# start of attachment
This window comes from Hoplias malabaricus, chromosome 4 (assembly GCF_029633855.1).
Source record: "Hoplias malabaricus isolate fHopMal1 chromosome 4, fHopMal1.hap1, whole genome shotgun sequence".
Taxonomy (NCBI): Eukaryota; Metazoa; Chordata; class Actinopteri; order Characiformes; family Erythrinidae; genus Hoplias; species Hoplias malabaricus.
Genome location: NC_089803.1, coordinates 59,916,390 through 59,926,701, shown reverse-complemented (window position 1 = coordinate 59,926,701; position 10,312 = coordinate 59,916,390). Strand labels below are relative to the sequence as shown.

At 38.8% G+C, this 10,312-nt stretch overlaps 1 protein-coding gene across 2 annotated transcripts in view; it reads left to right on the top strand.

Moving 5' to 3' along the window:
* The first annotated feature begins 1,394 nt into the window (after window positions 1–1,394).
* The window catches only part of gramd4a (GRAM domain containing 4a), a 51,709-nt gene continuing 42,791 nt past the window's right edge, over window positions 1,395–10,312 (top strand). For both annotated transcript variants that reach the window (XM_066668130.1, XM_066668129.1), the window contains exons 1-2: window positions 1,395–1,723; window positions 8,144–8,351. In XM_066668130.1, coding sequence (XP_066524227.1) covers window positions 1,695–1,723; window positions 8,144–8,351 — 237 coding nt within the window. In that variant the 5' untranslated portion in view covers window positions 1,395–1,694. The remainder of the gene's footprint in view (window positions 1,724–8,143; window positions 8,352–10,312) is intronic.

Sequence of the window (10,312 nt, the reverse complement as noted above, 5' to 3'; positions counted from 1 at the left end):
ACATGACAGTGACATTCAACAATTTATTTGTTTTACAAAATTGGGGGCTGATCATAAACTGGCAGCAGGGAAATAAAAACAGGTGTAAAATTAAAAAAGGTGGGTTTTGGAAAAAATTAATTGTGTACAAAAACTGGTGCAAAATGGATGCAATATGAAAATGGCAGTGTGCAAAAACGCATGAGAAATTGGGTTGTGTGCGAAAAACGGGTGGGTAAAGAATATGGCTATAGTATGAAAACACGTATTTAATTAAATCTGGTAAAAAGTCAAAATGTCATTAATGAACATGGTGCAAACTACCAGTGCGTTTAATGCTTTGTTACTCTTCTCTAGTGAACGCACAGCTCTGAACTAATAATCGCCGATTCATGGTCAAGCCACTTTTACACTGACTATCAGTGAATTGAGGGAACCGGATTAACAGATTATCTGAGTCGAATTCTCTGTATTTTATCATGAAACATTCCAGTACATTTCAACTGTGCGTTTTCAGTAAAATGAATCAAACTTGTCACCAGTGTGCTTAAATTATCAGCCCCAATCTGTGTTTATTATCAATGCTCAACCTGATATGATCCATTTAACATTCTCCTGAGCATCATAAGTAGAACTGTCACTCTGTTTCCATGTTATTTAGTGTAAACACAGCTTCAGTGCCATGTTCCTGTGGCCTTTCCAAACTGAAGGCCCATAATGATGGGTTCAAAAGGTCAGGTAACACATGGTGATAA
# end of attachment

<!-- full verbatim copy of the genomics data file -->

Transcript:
This window comes from Hoplias malabaricus, chromosome 4 (assembly GCF_029633855.1).
Source record: "Hoplias malabaricus isolate fHopMal1 chromosome 4, fHopMal1.hap1, whole genome shotgun sequence".
Taxonomy (NCBI): Eukaryota; Metazoa; Chordata; class Actinopteri; order Characiformes; family Erythrinidae; genus Hoplias; species Hoplias malabaricus.
Genome location: NC_089803.1, coordinates 59,916,390 through 59,926,701, shown reverse-complemented (window position 1 = coordinate 59,926,701; position 10,312 = coordinate 59,916,390). Strand labels below are relative to the sequence as shown.

At 38.8% G+C, this 10,312-nt stretch overlaps 1 protein-coding gene across 2 annotated transcripts in view; it reads left to right on the top strand.

Moving 5' to 3' along the window:
* The first annotated feature begins 1,394 nt into the window (after window positions 1–1,394).
* The window catches only part of gramd4a (GRAM domain containing 4a), a 51,709-nt gene continuing 42,791 nt past the window's right edge, over window positions 1,395–10,312 (top strand). For both annotated transcript variants that reach the window (XM_066668130.1, XM_066668129.1), the window contains exons 1-2: window positions 1,395–1,723; window positions 8,144–8,351. In XM_066668130.1, coding sequence (XP_066524227.1) covers window positions 1,695–1,723; window positions 8,144–8,351 — 237 coding nt within the window. In that variant the 5' untranslated portion in view covers window positions 1,395–1,694. The remainder of the gene's footprint in view (window positions 1,724–8,143; window positions 8,352–10,312) is intronic.

Sequence of the window (10,312 nt, the reverse complement as noted above, 5' to 3'; positions counted from 1 at the left end):
ACATGACAGTGACATTCAACAATTTATTTGTTTTACAAAATTGGGGGCTGATCATAAACTGGCAGCAGGGAAATAAAAACAGGTGTAAAATTAAAAAAGGTGGGTTTTGGAAAAAATTAATTGTGTACAAAAACTGGTGCAAAATGGATGCAATATGAAAATGGCAGTGTGCAAAAACGCATGAGAAATTGGGTTGTGTGCGAAAAACGGGTGGGTAAAGAATATGGCTATAGTATGAAAACACGTATTTAATTAAATCTGGTAAAAAGTCAAAATGTCATTAATGAACATGGTGCAAACTACCAGTGCGTTTAATGCTTTGTTACTCTTCTCTAGTGAACGCACAGCTCTGAACTAATAATCGCCGATTCATGGTCAAGCCACTTTTACACTGACTATCAGTGAATTGAGGGAACCGGATTAACAGATTATCTGAGTCGAATTCTCTGTATTTTATCATGAAACATTCCAGTACATTTCAACTGTGCGTTTTCAGTAAAATGAATCAAACTTGTCACCAGTGTGCTTAAATTATCAGCCCCAATCTGTGTTTATTATCAATGCTCAACCTGATATGATCCATTTAACATTCTCCTGAGCATCATAAGTAGAACTGTCACTCTGTTTCCATGTTATTTAGTGTAAACACAGCTTCAGTGCCATGTTCCTGTGGCCTTTCCAAACTGAAGGCCCATAATGATGGGTTCAAAAGGTCAGGTAACACATGGTGATAA